Discussions have also taken place between Kelly Posner, the designer of a suicide risk-assessment system, the EMEA and the pharmaceutical giants. They are due to meet in April to discuss how to introduce a suicide risk questionnaire, which has already been translated into 80 languages, into future drug trials.

“All the players, the FDA, EMEA, representatives from the drug companies, will be at the meeting to discuss how to move forward,” Dr Posner, a research scientist based at Columbia University, New York, told The Times. “I’ve been getting requests from clinics and authorities in Europe asking how to implement the study. It’s really moved the field in that way. Hopefully this will be the first step to broadening the study across Europe.”

Dr Posner and her team spent months creating a comprehensive questionnaire known as the Columbia Suicide Severity Rating, in which patients’ actions can be classified as either suicidal or nonsuicidal.

The questionnaire takes less than five minutes to administer and looks for four different types of suicidal behaviours. Each behaviour is rated for its severity and the drug is given an overall “suicide rating” out of 23.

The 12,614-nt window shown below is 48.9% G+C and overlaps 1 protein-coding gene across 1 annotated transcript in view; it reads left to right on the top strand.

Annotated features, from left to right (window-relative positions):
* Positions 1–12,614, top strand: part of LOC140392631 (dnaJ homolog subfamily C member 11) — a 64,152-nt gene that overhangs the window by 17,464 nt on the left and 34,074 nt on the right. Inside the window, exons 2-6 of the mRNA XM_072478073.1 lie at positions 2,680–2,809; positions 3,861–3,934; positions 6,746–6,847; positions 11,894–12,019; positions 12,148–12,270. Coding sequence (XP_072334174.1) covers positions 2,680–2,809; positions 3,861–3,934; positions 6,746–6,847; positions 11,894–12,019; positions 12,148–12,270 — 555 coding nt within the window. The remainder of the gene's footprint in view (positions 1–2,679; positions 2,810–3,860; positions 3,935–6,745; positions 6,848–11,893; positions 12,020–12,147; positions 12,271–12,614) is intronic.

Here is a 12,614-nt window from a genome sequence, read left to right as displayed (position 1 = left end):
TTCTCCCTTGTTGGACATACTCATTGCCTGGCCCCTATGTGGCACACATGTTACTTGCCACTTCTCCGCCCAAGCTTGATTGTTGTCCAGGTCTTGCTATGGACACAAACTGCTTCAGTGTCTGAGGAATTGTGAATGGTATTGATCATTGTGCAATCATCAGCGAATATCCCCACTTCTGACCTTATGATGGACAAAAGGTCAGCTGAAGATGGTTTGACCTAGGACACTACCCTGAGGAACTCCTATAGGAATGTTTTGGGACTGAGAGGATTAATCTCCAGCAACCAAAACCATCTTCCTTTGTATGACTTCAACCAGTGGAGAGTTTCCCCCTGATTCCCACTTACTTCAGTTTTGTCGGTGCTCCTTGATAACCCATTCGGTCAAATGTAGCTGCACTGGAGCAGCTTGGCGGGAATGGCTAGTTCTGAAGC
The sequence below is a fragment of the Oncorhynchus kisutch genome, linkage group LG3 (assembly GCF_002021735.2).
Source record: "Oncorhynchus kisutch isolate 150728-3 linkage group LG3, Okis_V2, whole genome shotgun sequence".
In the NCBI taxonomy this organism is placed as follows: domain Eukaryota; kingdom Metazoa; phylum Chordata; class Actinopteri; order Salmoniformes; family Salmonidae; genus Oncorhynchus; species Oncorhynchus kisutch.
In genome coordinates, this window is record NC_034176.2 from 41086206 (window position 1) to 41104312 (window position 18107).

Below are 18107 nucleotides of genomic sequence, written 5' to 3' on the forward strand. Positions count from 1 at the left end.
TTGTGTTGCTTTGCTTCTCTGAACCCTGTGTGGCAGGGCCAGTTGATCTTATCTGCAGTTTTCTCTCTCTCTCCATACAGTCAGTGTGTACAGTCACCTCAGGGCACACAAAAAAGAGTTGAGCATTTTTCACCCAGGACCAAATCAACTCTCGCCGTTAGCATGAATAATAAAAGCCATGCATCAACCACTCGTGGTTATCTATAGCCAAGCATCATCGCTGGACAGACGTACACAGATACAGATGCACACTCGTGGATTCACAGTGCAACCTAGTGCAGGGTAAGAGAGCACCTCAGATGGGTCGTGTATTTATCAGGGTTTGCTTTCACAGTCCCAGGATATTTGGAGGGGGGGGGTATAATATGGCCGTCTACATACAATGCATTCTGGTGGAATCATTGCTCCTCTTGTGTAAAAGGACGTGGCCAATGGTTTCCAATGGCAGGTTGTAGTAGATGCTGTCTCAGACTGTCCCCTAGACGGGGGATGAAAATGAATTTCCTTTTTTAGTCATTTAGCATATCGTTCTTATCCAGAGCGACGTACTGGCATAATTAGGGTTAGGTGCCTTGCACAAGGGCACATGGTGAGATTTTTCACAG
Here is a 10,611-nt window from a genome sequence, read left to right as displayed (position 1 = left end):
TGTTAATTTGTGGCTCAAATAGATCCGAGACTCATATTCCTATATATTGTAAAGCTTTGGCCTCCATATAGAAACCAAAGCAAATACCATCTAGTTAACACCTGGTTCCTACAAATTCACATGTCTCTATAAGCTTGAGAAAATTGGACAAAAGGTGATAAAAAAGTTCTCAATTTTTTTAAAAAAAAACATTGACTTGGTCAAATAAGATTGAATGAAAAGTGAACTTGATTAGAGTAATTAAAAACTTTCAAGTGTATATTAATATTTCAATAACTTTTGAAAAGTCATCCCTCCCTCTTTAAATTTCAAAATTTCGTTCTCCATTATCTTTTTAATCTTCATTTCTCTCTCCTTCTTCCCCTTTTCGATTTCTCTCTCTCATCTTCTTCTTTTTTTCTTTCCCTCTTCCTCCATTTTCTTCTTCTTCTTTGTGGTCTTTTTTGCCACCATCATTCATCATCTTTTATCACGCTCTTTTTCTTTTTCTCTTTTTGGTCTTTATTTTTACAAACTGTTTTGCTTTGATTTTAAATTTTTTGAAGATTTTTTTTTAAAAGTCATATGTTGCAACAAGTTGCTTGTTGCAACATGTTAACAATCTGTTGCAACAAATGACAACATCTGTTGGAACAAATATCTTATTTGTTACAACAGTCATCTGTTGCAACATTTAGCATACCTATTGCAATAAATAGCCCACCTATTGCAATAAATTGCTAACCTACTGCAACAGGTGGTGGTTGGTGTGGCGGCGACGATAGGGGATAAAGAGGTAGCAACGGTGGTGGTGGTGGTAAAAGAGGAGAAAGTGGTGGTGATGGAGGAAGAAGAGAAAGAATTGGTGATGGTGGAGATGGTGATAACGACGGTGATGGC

The system could also vindicate the reputation of the class of antidepressant drugs known as selective serotonin reuptake inhibitors (SSRIs), which are no longer prescribed to people under 18 because of fears that they encourage suicidal thoughts in this age group.

“All the previous studies that these risks were based on were not set up to assess suicide risk,” Dr Posner said. “What we can learn from them is very limited. After the warnings [about SSRIs] were issued there was a 22 per cent decline in prescriptions in the US and in parts of Europe. There is a concerning correlation between reduced prescriptions and increased suicide.”

The Medicines and Healthcare Products Regulatory Authority, the British watchdog, said yesterday that it would follow the EMEA if the Columbia test became more widely used. “The EMEA would probably implement the change through a directive, which we would be bound to follow,” a spokeswoman said.